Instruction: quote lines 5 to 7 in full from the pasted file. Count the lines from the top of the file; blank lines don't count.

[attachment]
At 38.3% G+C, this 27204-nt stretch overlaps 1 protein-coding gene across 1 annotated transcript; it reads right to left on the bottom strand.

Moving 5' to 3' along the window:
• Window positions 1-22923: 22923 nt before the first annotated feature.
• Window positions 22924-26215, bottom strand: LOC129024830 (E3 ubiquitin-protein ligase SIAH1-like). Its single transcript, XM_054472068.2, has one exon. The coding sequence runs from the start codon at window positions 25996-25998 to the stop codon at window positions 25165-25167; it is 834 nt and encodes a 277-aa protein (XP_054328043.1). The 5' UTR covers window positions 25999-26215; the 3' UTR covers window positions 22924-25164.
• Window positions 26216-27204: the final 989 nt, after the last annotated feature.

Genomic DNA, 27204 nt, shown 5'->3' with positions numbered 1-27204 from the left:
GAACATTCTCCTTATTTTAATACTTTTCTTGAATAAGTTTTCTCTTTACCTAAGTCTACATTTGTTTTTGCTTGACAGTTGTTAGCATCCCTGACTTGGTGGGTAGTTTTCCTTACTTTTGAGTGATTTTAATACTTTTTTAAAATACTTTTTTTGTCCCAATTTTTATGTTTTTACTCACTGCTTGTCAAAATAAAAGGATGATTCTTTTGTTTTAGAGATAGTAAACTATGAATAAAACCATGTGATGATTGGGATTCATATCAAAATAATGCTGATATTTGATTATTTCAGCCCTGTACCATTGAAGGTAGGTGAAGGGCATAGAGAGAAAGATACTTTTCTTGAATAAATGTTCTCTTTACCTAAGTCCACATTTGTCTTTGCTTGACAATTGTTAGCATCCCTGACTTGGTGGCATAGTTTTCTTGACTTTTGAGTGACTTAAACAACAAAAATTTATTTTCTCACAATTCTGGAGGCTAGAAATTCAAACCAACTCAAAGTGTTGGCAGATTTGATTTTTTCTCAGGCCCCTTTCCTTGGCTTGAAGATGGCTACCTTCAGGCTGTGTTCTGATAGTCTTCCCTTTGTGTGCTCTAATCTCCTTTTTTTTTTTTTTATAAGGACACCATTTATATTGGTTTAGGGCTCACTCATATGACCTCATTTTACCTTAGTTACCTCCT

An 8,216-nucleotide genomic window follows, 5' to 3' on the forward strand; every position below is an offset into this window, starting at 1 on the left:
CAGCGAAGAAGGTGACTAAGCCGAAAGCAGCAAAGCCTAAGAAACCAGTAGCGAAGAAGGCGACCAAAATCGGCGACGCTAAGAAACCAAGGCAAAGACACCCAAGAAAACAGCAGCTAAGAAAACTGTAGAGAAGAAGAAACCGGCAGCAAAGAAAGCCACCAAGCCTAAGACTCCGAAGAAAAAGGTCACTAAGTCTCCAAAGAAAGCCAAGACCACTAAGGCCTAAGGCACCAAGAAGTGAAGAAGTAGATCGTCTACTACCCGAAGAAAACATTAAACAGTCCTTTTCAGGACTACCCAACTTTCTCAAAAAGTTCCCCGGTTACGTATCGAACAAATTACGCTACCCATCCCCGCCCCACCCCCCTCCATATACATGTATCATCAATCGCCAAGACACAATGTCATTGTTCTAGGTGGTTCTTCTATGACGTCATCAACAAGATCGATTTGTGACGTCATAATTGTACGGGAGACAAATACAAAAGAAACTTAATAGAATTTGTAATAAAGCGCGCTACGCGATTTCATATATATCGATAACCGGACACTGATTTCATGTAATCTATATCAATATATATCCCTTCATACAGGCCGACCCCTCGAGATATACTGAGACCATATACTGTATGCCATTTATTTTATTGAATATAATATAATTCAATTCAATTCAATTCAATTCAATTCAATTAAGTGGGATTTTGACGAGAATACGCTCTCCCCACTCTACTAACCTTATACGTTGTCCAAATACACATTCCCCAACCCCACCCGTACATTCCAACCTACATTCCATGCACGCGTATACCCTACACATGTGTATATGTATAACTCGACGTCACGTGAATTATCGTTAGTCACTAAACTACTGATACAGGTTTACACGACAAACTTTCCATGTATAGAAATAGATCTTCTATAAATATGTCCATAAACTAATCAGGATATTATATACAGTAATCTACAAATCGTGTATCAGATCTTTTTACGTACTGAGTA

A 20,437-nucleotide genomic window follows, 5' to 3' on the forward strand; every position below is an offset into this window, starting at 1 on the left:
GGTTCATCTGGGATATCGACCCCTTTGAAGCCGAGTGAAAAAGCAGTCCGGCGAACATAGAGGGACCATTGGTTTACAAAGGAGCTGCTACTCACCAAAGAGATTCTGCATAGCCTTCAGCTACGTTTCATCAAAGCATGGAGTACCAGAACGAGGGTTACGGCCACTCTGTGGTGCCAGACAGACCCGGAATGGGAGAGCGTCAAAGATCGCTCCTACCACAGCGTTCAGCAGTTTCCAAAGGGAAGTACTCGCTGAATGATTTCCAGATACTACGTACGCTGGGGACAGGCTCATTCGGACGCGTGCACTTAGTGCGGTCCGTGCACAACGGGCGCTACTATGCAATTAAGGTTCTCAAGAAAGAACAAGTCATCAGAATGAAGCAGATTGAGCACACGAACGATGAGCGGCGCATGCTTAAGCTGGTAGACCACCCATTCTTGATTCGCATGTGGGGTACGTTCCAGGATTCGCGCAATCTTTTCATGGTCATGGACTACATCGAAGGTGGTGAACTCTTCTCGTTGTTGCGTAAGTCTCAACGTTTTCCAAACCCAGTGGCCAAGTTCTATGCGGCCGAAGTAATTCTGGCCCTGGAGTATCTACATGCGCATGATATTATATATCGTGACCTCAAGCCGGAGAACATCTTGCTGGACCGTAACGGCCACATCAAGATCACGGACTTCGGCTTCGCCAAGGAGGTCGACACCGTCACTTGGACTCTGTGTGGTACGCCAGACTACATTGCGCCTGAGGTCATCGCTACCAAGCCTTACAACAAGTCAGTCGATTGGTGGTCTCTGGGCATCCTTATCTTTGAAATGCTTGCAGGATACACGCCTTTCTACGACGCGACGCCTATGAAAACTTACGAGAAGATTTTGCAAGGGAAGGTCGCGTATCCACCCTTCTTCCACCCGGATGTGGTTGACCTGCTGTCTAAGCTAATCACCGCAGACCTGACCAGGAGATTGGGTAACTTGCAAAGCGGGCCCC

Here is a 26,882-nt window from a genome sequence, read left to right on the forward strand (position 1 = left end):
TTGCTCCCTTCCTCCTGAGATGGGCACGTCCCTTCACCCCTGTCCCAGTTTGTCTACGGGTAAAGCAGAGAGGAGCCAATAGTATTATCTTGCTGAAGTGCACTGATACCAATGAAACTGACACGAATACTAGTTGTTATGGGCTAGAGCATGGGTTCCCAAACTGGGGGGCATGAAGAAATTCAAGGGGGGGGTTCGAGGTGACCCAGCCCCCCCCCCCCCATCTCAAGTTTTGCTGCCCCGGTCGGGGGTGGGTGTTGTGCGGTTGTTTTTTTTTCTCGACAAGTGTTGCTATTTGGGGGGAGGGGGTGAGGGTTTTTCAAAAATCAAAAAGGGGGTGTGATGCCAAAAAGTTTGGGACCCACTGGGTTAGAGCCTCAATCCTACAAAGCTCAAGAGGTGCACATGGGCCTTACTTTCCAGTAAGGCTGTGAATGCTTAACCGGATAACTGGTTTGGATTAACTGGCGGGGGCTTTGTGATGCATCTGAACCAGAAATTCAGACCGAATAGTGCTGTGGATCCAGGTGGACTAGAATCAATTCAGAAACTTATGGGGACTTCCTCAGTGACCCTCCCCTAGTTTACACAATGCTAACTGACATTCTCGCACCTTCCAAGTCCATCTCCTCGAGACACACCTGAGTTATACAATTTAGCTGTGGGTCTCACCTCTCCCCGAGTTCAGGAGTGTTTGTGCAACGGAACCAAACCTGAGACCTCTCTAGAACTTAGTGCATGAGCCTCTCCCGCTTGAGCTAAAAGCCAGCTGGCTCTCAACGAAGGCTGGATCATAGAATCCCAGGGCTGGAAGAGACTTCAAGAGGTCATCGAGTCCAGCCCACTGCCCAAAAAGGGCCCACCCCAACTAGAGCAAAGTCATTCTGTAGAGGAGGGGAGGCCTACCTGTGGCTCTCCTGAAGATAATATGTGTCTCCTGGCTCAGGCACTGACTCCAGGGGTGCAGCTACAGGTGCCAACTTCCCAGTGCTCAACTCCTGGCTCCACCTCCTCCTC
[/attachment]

• Window positions 26216-27204: the final 989 nt, after the last annotated feature.

Genomic DNA, 27204 nt, shown 5'->3' with positions numbered 1-27204 from the left:
GAACATTCTCCTTATTTTAATACTTTTCTTGAATAAGTTTTCTCTTTACCTAAGTCTACATTTGTTTTTGCTTGACAGTTGTTAGCATCCCTGACTTGGTGGGTAGTTTTCCTTACTTTTGAGTGATTTTAATACTTTTTTAAAATACTTTTTTTGTCCCAATTTTTATGTTTTTACTCACTGCTTGTCAAAATAAAAGGATGATTCTTTTGTTTTAGAGATAGTAAACTATGAATAAAACCATGTGATGATTGGGATTCATATCAAAATAATGCTGATATTTGATTATTTCAGCCCTGTACCATTGAAGGTAGGTGAAGGGCATAGAGAGAAAGATACTTTTCTTGAATAAATGTTCTCTTTACCTAAGTCCACATTTGTCTTTGCTTGACAATTGTTAGCATCCCTGACTTGGTGGCATAGTTTTCTTGACTTTTGAGTGACTTAAACAACAAAAATTTATTTTCTCACAATTCTGGAGGCTAGAAATTCAAACCAACTCAAAGTGTTGGCAGATTTGATTTTTTCTCAGGCCCCTTTCCTTGGCTTGAAGATGGCTACCTTCAGGCTGTGTTCTGATAGTCTTCCCTTTGTGTGCTCTAATCTCCTTTTTTTTTTTTTTATAAGGACACCATTTATATTGGTTTAGGGCTCACTCATATGACCTCATTTTACCTTAGTTACCTCCT